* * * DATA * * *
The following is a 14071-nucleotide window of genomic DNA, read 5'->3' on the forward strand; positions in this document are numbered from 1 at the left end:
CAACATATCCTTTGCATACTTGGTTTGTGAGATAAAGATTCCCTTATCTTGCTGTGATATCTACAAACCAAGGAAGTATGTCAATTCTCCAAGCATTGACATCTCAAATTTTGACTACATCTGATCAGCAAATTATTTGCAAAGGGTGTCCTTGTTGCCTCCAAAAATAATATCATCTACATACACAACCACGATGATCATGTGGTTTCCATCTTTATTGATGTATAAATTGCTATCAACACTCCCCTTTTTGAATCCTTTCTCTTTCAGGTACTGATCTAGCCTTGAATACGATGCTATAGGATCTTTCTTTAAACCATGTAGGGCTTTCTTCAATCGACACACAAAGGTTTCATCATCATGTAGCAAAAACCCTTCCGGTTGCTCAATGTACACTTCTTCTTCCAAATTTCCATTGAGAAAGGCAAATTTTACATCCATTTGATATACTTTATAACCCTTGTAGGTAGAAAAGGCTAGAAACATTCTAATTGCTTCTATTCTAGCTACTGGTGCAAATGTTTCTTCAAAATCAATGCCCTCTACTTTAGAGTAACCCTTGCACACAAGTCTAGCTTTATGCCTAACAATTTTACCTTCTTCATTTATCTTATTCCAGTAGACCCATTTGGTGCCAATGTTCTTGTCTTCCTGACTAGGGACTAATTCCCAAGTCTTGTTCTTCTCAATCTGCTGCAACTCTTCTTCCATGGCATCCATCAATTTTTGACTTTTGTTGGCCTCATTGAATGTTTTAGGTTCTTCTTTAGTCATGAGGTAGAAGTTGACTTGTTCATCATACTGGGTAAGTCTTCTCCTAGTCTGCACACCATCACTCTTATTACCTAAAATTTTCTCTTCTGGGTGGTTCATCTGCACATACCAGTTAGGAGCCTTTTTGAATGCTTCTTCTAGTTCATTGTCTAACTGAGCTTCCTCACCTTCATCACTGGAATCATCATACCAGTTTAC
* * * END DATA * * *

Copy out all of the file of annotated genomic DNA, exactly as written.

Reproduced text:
The following is a 14071-nucleotide window of genomic DNA, read 5'->3' on the forward strand; positions in this document are numbered from 1 at the left end:
CAACATATCCTTTGCATACTTGGTTTGTGAGATAAAGATTCCCTTATCTTGCTGTGATATCTACAAACCAAGGAAGTATGTCAATTCTCCAAGCATTGACATCTCAAATTTTGACTACATCTGATCAGCAAATTATTTGCAAAGGGTGTCCTTGTTGCCTCCAAAAATAATATCATCTACATACACAACCACGATGATCATGTGGTTTCCATCTTTATTGATGTATAAATTGCTATCAACACTCCCCTTTTTGAATCCTTTCTCTTTCAGGTACTGATCTAGCCTTGAATACGATGCTATAGGATCTTTCTTTAAACCATGTAGGGCTTTCTTCAATCGACACACAAAGGTTTCATCATCATGTAGCAAAAACCCTTCCGGTTGCTCAATGTACACTTCTTCTTCCAAATTTCCATTGAGAAAGGCAAATTTTACATCCATTTGATATACTTTATAACCCTTGTAGGTAGAAAAGGCTAGAAACATTCTAATTGCTTCTATTCTAGCTACTGGTGCAAATGTTTCTTCAAAATCAATGCCCTCTACTTTAGAGTAACCCTTGCACACAAGTCTAGCTTTATGCCTAACAATTTTACCTTCTTCATTTATCTTATTCCAGTAGACCCATTTGGTGCCAATGTTCTTGTCTTCCTGACTAGGGACTAATTCCCAAGTCTTGTTCTTCTCAATCTGCTGCAACTCTTCTTCCATGGCATCCATCAATTTTTGACTTTTGTTGGCCTCATTGAATGTTTTAGGTTCTTCTTTAGTCATGAGGTAGAAGTTGACTTGTTCATCATACTGGGTAAGTCTTCTCCTAGTCTGCACACCATCACTCTTATTACCTAAAATTTTCTCTTCTGGGTGGTTCATCTGCACATACCAGTTAGGAGCCTTTTTGAATGCTTCTTCTAGTTCATTGTCTAACTGAGCTTCCTCACCTTCATCACTGGAATCATCATACCAGTTTAC